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horror film

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Journal Article
Camera Obscura (2009) 24 (2 (71)): 139–159.
Published: 01 September 2009
...K K Seet The rarely analyzed Asian horror film, which has had great impact on international film audiences recently as a result of Hollywood remakes, is increasingly mired in the milieu of home and hearth, leading to a new Asian variation of the domestic gothic. With specific reference to Japan's...
Journal Article
Camera Obscura (2020) 35 (1 (103)): 139–159.
Published: 01 May 2020
... because of this, the postindustrial city is ubiquitous within the genres of scifi/speculative, fantasy, and horror cinema, appearing consistently as backdrop, symbol, animus, and even in some cases, character. Given the wide literature on horror film, haunting, and traumatic memory, this article suggests...
Journal Article
Camera Obscura (2015) 30 (3 (90)): 61–91.
Published: 01 December 2015
...Linda Liu Many US horror films made within the last thirty years feature haunted real estate narratives involving histories of land usurpation, territorial displacement, and other violence inflicted on socially marginalized groups. Insofar as the aftereffects of these histories recurrently manifest...
Journal Article
Camera Obscura (2017) 32 (2 (95)): 1–27.
Published: 01 September 2017
...Aviva Briefel This essay contends that Jennifer Kent's The Babadook (2014) expands the subgenre of maternal horror by exploring reassurance as a fraught motherly act, one that is imbricated with the trauma of having to believe in the child's monsters. The film dissects the rituals that have...
Journal Article
Camera Obscura (1986) 5 (3 (15)): 6–35.
Published: 01 December 1986
... Kubrick’s. One was born in a horror film, the other in a science fiction film. One stared up from a cradle toward its earthly mother, the other down from space toward Mother Earth. Nonetheless, both the “devil’s spawn” and the “starchild” condensed the visible sight of cultural difference, social...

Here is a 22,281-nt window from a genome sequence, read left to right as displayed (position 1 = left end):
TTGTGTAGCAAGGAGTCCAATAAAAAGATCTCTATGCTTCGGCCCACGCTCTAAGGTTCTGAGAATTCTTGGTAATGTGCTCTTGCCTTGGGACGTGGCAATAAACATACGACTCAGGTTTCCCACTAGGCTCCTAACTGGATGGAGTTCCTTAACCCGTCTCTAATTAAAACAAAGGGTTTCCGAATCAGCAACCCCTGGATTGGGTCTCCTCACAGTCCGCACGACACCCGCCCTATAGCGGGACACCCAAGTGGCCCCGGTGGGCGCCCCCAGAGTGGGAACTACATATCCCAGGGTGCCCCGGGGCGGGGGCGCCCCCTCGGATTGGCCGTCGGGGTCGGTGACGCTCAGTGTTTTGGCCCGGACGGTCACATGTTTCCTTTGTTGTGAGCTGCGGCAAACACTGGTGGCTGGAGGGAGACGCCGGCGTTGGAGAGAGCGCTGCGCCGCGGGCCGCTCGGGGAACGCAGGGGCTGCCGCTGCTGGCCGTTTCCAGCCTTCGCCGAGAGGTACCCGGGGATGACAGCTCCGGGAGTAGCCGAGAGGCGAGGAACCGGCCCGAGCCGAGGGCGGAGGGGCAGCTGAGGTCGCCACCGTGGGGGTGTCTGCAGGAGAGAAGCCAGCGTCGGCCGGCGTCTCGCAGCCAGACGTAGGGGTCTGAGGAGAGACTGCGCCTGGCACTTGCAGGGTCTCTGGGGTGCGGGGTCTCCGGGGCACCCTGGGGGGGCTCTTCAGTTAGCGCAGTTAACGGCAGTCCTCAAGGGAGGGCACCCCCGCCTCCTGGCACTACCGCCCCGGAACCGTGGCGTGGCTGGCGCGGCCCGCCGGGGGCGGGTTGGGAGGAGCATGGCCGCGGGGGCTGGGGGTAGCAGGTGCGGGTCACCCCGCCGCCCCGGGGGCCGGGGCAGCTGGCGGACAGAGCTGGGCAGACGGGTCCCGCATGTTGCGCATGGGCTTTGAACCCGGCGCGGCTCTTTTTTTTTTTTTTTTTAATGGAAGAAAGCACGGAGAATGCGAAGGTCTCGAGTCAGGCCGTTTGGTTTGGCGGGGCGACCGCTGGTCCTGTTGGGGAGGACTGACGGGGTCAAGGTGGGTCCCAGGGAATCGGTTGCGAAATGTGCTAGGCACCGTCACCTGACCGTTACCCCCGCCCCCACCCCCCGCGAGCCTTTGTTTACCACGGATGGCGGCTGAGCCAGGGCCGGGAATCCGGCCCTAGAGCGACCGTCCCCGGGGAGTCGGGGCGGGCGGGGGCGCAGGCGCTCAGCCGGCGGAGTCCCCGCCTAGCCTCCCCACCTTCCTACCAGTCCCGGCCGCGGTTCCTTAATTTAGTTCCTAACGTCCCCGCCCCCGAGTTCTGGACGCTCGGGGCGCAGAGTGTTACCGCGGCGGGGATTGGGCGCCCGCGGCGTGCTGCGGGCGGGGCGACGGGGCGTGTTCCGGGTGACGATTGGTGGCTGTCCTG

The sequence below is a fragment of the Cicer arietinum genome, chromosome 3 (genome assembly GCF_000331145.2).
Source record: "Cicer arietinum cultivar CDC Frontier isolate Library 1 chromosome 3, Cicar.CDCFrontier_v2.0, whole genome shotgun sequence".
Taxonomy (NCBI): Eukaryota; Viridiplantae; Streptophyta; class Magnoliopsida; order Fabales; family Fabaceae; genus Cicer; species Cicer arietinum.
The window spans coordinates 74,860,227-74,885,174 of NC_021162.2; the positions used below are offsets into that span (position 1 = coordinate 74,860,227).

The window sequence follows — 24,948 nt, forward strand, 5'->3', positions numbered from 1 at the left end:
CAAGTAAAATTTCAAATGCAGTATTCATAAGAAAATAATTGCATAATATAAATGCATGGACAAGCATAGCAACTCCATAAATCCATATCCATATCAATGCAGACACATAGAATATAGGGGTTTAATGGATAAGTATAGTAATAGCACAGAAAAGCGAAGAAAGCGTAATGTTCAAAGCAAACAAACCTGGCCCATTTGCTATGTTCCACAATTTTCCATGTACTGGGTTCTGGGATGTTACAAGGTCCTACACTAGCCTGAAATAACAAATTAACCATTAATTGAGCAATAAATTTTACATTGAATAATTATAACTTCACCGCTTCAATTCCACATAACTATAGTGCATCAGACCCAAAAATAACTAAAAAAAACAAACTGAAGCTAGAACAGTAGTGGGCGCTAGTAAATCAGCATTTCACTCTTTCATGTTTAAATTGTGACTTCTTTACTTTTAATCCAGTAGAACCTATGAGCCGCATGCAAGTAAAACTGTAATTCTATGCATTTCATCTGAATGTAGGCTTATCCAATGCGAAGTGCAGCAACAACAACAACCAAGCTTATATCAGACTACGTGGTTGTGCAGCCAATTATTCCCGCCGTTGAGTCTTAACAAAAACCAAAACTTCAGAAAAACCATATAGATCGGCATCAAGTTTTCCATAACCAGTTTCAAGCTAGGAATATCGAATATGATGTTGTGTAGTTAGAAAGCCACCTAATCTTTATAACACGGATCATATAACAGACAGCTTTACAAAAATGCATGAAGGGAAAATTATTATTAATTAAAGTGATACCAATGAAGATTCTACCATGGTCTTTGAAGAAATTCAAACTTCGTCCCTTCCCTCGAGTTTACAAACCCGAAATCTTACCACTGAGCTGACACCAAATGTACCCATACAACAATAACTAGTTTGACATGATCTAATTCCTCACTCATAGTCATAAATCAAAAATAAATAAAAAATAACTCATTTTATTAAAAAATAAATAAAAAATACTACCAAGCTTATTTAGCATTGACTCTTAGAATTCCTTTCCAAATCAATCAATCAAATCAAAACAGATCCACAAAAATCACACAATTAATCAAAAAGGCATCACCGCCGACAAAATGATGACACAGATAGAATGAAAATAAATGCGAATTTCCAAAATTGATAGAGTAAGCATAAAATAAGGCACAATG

Journal Article
Camera Obscura (1996) 13 (1 (37)): 69–91.
Published: 01 January 1996
...? In restricting the representation of fear or anxiety to figures we immediately recognize as privileged, the past two decades of horror and slasher films suggest that being frightened is paradoxically a sign of empowerment. Victims in these films are consistently white, suburban residents engaged...
Journal Article
Camera Obscura (2008) 23 (1 (67)): 146–150.
Published: 01 May 2008
... Shadows fan cultures, blaxploitation horror films, Hollywood LSD films, and The Talented Mr. Ripley (1999). He is the author of Monsters in the Closet: Homosexuality and the Horror Film (1997). With Sean Griffin he coauthored America on Film: Representing Race, Class, Gender, and Sexuality...
Journal Article
Camera Obscura (1986) 5 (3 (15)): 3–5.
Published: 01 December 1986
... account of a crisis in patriarchy and paternity as it is developed in the horror film and family melo- drama and ingeniously “resolved” in contemporary science fiction film. She carefully documents the tendency toward mixing genres in 1970s and 80s American films, as they attempt to redefine...
Journal Article
Camera Obscura (2003) 18 (2 (53)): 125–151.
Published: 01 September 2003
... Halberstam, the film’s monster is every- where and everyone. Lecter and Bill again function as the pri- mary sites of monstrosity, although in Bill’s case, this is precisely because he foregrounds the fact that “horror resides at the level of skin itself.”6 However, Buffalo Bill and Hannibal Lecter...
Journal Article
Camera Obscura (1991) 9 (3 (27)): 4–35.
Published: 01 September 1991
... levels of horror within the film itself.2 More generally, “art” is only ever a relative term, subject to constant canonical erosion, and if The Silence of the Lambs is one brow elevation above a film like Nightmare on Elm Street, it is also a brow below, say, Hitchcock’s Psycho...